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London Mayor Boris Johnson has taken over the planning application to redevelop the Saatchi building in central London.
Property developer Derwent had had its application to redevelop the building denied by the Camden Council, but now the Mayor has taken over the application.
The Mayor of London has the right to take over any planning application that affects the city of London as a whole.
Derwent’s controversial plans for the building include more office space and 55 flats. Camden Council rejected the plans due to what was deemed unaffordable residential space and a lack of public space. Overall the plans were called an ‘overdevelopment’ by the Council.
In a statement the Mayor said: “These buildings have been home to some of the most creative and innovative minds for the last 40 years, making the area an internationally recognised hub for the global advertising industry. Redeveloping this prime location will contribute to the competitiveness of London’s wider economy bringing with it new jobs and business.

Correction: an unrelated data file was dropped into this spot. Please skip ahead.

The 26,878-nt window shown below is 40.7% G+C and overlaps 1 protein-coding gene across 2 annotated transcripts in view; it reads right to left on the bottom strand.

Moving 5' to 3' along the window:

“This proposal clearly meets the test of a planning application of major significance to London and I therefore believe it is right that I scrutinise it in greater detail.”
This will mark the fourth time in the last three years that the Mayor has intervened in such a case.
City Hall also stated that the project would raise GBP 1.6 million for the Crossrail scheme as well as create new jobs.
The Saatchi building was the headquarters of perhaps the world’s most famous advertising agency, Saatchi & Saatchi.
Founded by brothers Maurice and Charles Saatchi, the agency has been responsible for some of the world’s most famous advertisements, including ‘Probably the best beer in the world’ for Carlsberg, and ‘Labour isn’t working’ during the 1979 general election in the UK.
Currently the agency has its headquarters in New York.